On a busy day in the office, with back-to-back patients, it can be easy to skip past all the formalities of treating a patient, like consent forms.
But on the legal side, AND for optimal patient care, performing a treatment without informed consent can get you in hot water. In many – if not all – malpractice suits, one of the primary elements of the complaint indicates a lack of informed consent prior to treatment. Basically, plaintiffs claim that they do not fully understand the risks of undergoing a given treatment and alternative options, including the option to do nothing (as well as risks of doing nothing).
So make sure your patients are fully informed and that you have a documentation to back it up. But what constitutes “informed consent”?
Informed consent is the process by which the treating health care provider discloses appropriate information to a competent patient so that the patient may make a voluntary choice to accept or refuse treatment. It originates from the legal and ethical right the patient has to direct what happens to their body and from the ethical duty of the physician to involve the patient in their health care.
Informed consent is typically not considered to be adequately obtained unless all seven of these elements have been met by the patient or their legal guardian/representative:
- The patient must be competent to understand what is presented.
- The patient must voluntarily make the decision, not under any kind of coercion.
- Material information – that which is essential to making a wise decision – must be fully disclosed.
- The plan for treatment must be clear.
- The patient must adequately comprehend material information and the plan.
- The patient must clearly make a decision to proceed with the plan.
- The treatment plan must be authorized by the patient.
Informed refusal occurs only when elements 1-5 have been met, but the patient opts not to accept the plan.
To make sure all of your bases are covered, what should your office include in any form for consent?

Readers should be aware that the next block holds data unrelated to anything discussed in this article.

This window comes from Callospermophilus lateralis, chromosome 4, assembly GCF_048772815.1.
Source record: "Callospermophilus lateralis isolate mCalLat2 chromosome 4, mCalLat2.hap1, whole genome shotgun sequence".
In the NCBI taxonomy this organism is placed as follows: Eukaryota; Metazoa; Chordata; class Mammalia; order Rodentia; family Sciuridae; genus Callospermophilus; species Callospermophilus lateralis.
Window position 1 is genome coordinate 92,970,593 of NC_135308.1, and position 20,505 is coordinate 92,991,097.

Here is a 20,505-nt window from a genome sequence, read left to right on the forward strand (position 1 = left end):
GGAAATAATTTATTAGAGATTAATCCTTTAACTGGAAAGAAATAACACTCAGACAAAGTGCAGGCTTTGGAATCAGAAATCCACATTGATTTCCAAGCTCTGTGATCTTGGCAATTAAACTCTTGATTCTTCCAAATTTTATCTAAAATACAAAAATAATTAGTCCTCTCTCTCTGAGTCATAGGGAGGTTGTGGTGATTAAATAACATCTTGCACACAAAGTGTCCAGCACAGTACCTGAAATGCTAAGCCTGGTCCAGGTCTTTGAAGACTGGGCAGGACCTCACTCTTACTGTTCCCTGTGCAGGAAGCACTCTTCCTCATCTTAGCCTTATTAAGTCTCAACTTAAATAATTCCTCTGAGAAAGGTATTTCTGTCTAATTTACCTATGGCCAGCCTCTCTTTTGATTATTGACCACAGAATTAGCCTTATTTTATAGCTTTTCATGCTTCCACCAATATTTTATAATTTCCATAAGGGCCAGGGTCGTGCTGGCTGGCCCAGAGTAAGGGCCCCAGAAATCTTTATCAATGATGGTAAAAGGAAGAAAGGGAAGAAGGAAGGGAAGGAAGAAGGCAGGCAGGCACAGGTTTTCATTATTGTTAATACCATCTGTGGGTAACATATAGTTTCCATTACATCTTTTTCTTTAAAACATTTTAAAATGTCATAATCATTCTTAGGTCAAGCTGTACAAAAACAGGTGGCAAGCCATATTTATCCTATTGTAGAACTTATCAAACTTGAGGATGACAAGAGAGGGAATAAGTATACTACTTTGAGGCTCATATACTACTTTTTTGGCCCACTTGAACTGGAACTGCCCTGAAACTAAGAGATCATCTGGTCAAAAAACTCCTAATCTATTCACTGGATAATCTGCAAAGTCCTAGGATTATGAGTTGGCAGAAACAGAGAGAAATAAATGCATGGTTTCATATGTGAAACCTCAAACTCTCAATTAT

The most important goal of informed consent is that the patient has an opportunity to be an informed participant in their health care decisions. It is generally accepted that informed consent includes a discussion of the following elements:
- The nature of the decision/procedure
- Reasonable alternatives to the proposed intervention
- The relevant risks, benefits, and uncertainties related to each alternative
- Assessment of patient understanding
- The acceptance of the intervention by the patient
In order for the patient’s consent to be valid, they must be considered competent to make the decision at hand and their consent must be voluntary. To encourage voluntariness, the physician can make clear to the patient that they are participating in a decision-making process, not merely signing a form. With this understanding, the informed consent process should be seen as an invitation for the patient to participate in health care decisions. The physician is also generally obligated to provide a recommendation and share their reasoning process with the patient. Comprehension on the part of the patient is equally as important as the information provided. Consequently, the discussion should be carried on in layperson’s terms and the patient’s understanding should be assessed along the way.
Basic or simple consent entails letting the patient know what you would like to do; giving basic information about the procedure; and ensuring that the patient consents to the treatment. Sometimes consent to the procedure is implied (e.g. the patient came in to have a root canal), but an explanation of the elements of the procedure remain necessary.
While it is tempting for dentists to assume that they are obtaining informed consent when they have patients read a form and sign it to acknowledge understanding, signed forms only represent an attempt to inform the patient. Forms do not replace active discussion!
Your conversation with your patient about their consent is an integral part, mainly because a lot of the people don’t read! Make sure your patient understands the risks and complications, even though you don’t anticipate any occurring. So, couple giving the consent form with a really solid patient-doctor conversation.
I’m sharing with you the consent form that I created for my practice, that you can download and personalize as you see fit. You may find shorter forms, but it was important to me to be thorough with this version. Plus, if you’re talking through the options with your patient, following the points on the form leads to a truly informed decision on behalf of your patient.
Thank you to Spear Education and University of Washington School of Medicine for their articles that helped me express the legal side of informed consent. Their content is quoted here, and you can reference the original articles by clicking their names.
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